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Friday, November 16, 2007


Centennial Tributes: Burgess Meredith

By Edward Copeland
Not enough credit goes to our best character actors, actors who, more times than not, never fail, even if they seldom get near top billing. That's certainly the case with the late, great Burgess Meredith, who would have turned 100 today. He truly was a utility player: You could get the serious Burgess, the campy Burgess, the eccentrically fun Burgess or even the flat-out hammy Burgess, and he seldom failed at any of those. I wonder what he's most remembered for now, 10 years after his death. Is it his fantastic interpretation of The Penguin on the 1960s Batman TV series? Could it be Jack Lemmon's father in Grumpy Old Men? Is it Rocky Balboa's crotchety trainer in the first three Rocky movies? Meredith was all of these roles and so much more.

He made his film debut in 1936, six years after he made his debut on the Broadway stage in a production of Romeo and Juliet starring and directed by Eva Le Gallienne. He would return frequently to Broadway, often as a director (including a Tony nomination as director of a play for Ulysses in Nighttown in 1974.

Still, film and TV were where Meredith would leave his strongest impressions and he did that just three years into his career in the role of George in Lewis Milestone's film adaptation of John Steinbeck's Of Mice and Men. Two years later, Meredith gave what is, for me, my favorite performance, depicted in the photo at the top of this post. In Ernst Lubitsch's That Uncertain Feeling Meredith gave a delightfully odd performance as concert pianist Alexander Sebastian, who manages to break up the marriage of the Bakers (Melvyn Douglas, Merle Oberon). The scene that introduces him, set in the lobby of a psychiatrist's office, is priceless even when standing alone. Sebastian describes himself as an "individualist" and insists that "I hate humankind and humankind hates me." The film itself is by far a lesser Lubitsch, but Meredith's performance makes the whole enterprise worthwhile.

He took on the role of real-life WWII journalist Ernie Pyle in 1945's The Story of G.I. Joe, which earned Robert Mitchum his only Oscar nomination. He continued to work frequently in film, including three films with Otto Preminger: 1962's Advise and Consent, 1963's The Cardinal and 1965's In Harm's Way. In the latter two, he mostly lent solid support, but Advise and Consent gave Meredith one of his very best screen roles as an extremely nervous witness in a congressional hearing.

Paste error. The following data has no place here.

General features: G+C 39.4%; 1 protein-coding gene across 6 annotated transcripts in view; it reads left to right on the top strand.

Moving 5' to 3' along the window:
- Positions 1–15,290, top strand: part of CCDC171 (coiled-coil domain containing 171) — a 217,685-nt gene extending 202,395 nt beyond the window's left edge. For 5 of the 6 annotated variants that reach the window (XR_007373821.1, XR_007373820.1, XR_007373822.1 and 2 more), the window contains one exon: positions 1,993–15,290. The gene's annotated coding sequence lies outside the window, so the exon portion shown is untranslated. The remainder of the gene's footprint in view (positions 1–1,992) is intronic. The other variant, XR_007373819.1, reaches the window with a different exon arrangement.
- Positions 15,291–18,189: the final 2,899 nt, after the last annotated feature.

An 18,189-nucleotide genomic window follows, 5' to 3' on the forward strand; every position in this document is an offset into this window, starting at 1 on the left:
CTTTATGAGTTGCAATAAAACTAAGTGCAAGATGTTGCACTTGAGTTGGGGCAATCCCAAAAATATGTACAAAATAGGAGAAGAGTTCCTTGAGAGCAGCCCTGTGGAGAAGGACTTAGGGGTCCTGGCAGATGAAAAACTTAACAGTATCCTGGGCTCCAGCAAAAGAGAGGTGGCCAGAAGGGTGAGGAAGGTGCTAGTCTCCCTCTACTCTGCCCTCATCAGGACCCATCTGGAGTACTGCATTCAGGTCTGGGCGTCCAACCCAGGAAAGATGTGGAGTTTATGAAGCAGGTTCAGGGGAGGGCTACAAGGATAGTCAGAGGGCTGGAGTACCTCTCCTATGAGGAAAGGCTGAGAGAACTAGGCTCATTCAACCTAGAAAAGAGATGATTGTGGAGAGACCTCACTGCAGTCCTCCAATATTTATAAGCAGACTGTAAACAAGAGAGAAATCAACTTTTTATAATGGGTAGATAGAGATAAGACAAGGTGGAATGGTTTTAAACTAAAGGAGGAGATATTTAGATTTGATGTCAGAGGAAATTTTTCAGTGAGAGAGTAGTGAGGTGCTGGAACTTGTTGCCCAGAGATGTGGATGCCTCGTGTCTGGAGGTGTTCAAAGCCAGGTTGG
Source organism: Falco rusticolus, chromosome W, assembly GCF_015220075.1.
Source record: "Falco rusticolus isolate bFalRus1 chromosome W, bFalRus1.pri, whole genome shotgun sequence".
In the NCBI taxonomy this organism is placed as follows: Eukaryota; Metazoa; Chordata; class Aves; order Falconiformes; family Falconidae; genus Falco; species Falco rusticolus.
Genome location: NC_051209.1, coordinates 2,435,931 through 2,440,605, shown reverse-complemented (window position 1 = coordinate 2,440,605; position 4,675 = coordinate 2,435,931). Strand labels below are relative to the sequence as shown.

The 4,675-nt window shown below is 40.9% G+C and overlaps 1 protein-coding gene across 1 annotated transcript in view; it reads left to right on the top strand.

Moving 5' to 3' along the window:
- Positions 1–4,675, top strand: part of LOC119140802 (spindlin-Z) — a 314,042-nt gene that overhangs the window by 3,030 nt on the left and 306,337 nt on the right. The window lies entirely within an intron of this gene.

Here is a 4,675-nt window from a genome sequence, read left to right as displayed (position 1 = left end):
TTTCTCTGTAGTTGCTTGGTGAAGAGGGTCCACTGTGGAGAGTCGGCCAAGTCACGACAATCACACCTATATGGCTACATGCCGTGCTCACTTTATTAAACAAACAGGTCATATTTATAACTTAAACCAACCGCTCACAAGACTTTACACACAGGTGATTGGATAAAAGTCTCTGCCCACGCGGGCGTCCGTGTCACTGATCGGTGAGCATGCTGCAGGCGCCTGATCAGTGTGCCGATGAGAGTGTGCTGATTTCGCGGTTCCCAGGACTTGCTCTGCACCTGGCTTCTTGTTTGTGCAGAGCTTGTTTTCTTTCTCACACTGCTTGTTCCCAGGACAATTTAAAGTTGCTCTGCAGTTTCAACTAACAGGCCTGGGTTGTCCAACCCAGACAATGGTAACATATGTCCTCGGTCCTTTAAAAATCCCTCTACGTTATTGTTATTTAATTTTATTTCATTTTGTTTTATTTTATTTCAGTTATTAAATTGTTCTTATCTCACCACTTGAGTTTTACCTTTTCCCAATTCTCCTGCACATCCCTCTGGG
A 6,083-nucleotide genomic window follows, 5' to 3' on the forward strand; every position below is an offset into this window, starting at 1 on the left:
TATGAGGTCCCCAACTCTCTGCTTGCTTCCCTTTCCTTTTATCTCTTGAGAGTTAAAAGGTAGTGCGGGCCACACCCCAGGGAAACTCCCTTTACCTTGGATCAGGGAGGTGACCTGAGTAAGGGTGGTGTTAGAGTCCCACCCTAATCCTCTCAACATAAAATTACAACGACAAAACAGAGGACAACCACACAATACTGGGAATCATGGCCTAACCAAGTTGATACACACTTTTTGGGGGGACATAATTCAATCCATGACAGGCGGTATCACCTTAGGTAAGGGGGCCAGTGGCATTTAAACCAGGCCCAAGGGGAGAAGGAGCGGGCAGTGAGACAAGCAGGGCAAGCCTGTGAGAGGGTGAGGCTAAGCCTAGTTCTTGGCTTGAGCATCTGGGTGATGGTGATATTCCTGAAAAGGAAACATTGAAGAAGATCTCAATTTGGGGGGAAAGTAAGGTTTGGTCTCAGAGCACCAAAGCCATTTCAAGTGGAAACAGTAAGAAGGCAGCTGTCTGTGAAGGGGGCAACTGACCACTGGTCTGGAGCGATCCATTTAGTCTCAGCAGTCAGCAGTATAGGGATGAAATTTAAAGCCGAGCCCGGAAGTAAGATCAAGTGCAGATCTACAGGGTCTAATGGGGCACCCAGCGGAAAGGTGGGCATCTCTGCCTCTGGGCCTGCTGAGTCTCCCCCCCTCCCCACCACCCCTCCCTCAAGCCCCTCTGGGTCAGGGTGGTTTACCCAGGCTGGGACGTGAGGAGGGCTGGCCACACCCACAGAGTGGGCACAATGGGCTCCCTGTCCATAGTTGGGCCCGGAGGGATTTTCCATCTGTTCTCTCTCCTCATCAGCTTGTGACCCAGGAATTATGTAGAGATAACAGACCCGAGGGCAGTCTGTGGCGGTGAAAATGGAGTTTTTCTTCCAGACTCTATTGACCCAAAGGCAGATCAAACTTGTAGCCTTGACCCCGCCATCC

Of course, 1966 brought him the role that first made me aware of him (and endeared me to the actor as well): The Penguin on TV's Batman. His, as just about everyone on that show, was a comic tour de force and I still prefer him to a Danny DeVito version of the role. After the TV show ended, he still made forays into film, including achieving the rare goal of winning two supporting actor nominations in a row. The first came for 1975's The Day of the Locust, an adaptation of Nathanael West's novella, which I saw a young child, dragging my parents to it because I knew The Penguin was in it. I haven't seen the film in more than 30 years, but I can still remember his character cackling from a coffin. The following year, he got his second Oscar nomination for another of his best-known turns: Rocky Balboa's trainer Mickey in the original Rocky, a role he repeated in the first two sequels. Meredith managed to make the crusty old dude fresh without being corny.

I also enjoyed him as Goldie Hawn's karate-fighting landlord in 1978's Foul Play. His melee with Rachel Roberts still makes me laugh. He also appeared as one of the many stars in 1981's Clash of the Titans. Late in his career, he enjoyed another resurgence as Lemmon's foul-mouthed dad in Grumpy Old Men and its sequel.

Still, aside from all these other memorable roles, I have a feeling he might get a big dose of fond remembrance for his appearances on Rod Serling's The Twilight Zone, on which he guest-starred four times, including in what, for me at least, was that series' finest episode: 1959's "Time Enough at Last." Playing a geeky bookworm who repeatedly sneaks away from his duties at a bank to read in the vault, his choice of hiding place ends up making him the sole survivor of a nuclear attack. The man is giddy with excitement: No one is left to mock him and he has all the time and all the books in the world at his disposal, until the script gives him one of the series' most cruel twists.

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Wednesday, November 14, 2007


Last call at the Bada Bing

By Edward Copeland
Having gone through the last Sopranos DVD set I had to own and then re-watching the final nine episodes, I thought it was time for reflection upon the final shows of one of the greatest TV series of all times. Needless to say, there are spoilers galore, but if you are behind by this point, you are really on your own anyway.